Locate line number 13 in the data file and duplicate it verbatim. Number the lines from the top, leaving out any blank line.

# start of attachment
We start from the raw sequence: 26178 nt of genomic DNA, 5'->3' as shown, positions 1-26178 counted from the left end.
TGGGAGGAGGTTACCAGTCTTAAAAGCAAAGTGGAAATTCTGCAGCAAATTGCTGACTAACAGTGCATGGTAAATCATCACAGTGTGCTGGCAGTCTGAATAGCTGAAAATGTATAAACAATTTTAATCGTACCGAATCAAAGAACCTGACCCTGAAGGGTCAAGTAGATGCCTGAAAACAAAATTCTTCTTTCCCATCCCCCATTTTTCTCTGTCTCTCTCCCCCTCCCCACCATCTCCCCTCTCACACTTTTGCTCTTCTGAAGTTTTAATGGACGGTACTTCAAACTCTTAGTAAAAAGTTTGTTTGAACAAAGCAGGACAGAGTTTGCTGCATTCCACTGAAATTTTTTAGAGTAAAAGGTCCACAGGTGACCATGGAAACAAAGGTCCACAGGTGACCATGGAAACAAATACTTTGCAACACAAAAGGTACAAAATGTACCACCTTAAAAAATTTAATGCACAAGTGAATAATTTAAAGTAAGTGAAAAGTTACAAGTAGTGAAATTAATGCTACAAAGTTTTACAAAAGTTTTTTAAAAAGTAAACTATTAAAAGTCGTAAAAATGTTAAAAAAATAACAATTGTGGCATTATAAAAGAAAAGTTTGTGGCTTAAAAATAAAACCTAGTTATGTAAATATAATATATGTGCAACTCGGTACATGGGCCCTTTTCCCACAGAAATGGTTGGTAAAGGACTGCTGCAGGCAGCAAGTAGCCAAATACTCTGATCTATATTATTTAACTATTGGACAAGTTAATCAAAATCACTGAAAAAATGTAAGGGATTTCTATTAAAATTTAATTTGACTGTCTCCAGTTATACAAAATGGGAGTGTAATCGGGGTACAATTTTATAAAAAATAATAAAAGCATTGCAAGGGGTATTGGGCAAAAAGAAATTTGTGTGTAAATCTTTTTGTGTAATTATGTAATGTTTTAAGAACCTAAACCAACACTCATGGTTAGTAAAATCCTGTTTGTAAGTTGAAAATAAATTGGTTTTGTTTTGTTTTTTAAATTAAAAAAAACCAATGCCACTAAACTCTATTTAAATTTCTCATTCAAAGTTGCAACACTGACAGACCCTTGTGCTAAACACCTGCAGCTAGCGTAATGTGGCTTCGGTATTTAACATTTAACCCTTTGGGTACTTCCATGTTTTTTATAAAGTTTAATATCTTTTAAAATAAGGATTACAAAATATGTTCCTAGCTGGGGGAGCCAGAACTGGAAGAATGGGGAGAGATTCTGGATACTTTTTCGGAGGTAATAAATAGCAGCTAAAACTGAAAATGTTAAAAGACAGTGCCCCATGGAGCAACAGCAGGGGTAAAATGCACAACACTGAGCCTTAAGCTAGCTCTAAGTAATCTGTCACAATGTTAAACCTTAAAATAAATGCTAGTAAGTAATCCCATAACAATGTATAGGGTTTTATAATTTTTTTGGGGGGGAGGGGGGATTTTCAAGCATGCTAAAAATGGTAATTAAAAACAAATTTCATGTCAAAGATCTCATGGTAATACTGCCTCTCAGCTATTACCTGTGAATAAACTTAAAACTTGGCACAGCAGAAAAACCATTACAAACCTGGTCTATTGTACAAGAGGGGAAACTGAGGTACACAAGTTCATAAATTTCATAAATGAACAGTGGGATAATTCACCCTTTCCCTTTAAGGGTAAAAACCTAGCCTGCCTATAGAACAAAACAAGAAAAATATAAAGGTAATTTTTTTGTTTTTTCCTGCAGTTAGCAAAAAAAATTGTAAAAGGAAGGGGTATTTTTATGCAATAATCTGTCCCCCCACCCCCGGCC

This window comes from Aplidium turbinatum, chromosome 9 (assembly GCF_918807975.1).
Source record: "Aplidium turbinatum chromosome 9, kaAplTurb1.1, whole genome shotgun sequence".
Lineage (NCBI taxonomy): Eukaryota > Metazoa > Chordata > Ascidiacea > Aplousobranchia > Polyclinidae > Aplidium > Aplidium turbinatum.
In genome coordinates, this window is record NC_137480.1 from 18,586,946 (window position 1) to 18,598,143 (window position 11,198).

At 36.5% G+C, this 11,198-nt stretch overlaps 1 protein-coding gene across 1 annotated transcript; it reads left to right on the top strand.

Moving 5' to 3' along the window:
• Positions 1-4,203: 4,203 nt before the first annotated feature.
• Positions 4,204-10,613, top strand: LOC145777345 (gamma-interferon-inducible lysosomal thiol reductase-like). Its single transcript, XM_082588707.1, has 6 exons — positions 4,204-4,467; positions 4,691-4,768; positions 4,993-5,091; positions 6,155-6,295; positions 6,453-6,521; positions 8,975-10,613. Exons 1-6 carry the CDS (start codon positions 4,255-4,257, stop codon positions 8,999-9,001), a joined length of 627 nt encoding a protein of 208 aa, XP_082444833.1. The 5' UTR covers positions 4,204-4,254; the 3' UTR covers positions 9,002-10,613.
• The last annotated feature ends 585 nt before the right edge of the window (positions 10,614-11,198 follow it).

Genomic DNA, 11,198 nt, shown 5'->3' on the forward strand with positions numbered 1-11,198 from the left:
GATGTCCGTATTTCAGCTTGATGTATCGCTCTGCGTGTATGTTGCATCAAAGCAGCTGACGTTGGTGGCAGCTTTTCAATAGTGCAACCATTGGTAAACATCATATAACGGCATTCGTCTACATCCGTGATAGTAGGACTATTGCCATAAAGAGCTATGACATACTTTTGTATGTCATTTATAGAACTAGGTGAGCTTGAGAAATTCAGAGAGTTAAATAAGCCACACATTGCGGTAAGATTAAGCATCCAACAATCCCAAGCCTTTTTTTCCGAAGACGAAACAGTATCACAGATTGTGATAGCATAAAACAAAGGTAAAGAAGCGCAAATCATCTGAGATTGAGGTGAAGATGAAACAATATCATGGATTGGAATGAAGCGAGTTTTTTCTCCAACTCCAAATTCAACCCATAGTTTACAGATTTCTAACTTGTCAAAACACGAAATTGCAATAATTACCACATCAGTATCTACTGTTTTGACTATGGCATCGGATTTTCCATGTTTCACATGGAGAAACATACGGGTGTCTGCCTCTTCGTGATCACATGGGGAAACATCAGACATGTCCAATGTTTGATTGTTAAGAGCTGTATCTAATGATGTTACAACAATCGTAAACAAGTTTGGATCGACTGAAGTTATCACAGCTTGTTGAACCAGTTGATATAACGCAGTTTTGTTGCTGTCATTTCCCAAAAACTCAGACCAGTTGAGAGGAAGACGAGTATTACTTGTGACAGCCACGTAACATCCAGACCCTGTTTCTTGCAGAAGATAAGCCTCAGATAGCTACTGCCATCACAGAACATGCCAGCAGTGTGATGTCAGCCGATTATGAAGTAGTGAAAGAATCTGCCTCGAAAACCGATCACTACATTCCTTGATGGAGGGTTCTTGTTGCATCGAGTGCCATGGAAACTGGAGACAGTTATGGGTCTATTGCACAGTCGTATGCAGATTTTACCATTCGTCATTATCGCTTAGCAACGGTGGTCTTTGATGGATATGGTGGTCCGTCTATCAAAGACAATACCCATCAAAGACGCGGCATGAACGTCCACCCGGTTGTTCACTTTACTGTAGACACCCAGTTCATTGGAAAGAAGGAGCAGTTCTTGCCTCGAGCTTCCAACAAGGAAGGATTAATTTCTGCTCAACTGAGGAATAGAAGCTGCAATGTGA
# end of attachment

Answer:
GATGTCCGTATTTCAGCTTGATGTATCGCTCTGCGTGTATGTTGCATCAAAGCAGCTGACGTTGGTGGCAGCTTTTCAATAGTGCAACCATTGGTAAACATCATATAACGGCATTCGTCTACATCCGTGATAGTAGGACTATTGCCATAAAGAGCTATGACATACTTTTGTATGTCATTTATAGAACTAGGTGAGCTTGAGAAATTCAGAGAGTTAAATAAGCCACACATTGCGGTAAGATTAAGCATCCAACAATCCCAAGCCTTTTTTTCCGAAGACGAAACAGTATCACAGATTGTGATAGCATAAAACAAAGGTAAAGAAGCGCAAATCATCTGAGATTGAGGTGAAGATGAAACAATATCATGGATTGGAATGAAGCGAGTTTTTTCTCCAACTCCAAATTCAACCCATAGTTTACAGATTTCTAACTTGTCAAAACACGAAATTGCAATAATTACCACATCAGTATCTACTGTTTTGACTATGGCATCGGATTTTCCATGTTTCACATGGAGAAACATACGGGTGTCTGCCTCTTCGTGATCACATGGGGAAACATCAGACATGTCCAATGTTTGATTGTTAAGAGCTGTATCTAATGATGTTACAACAATCGTAAACAAGTTTGGATCGACTGAAGTTATCACAGCTTGTTGAACCAGTTGATATAACGCAGTTTTGTTGCTGTCATTTCCCAAAAACTCAGACCAGTTGAGAGGAAGACGAGTATTACTTGTGACAGCCACGTAACATCCAGACCCTGTTTCTTGCAGAAGATAAGCCTCAGATAGCTACTGCCATCACAGAACATGCCAGCAGTGTGATGTCAGCCGATTATGAAGTAGTGAAAGAATCTGCCTCGAAAACCGATCACTACATTCCTTGATGGAGGGTTCTTGTTGCATCGAGTGCCATGGAAACTGGAGACAGTTATGGGTCTATTGCACAGTCGTATGCAGATTTTACCATTCGTCATTATCGCTTAGCAACGGTGGTCTTTGATGGATATGGTGGTCCGTCTATCAAAGACAATACCCATCAAAGACGCGGCATGAACGTCCACCCGGTTGTTCACTTTACTGTAGACACCCAGTTCATTGGAAAGAAGGAGCAGTTCTTGCCTCGAGCTTCCAACAAGGAAGGATTAATTTCTGCTCAACTGAGGAATAGAAGCTGCAATGTGA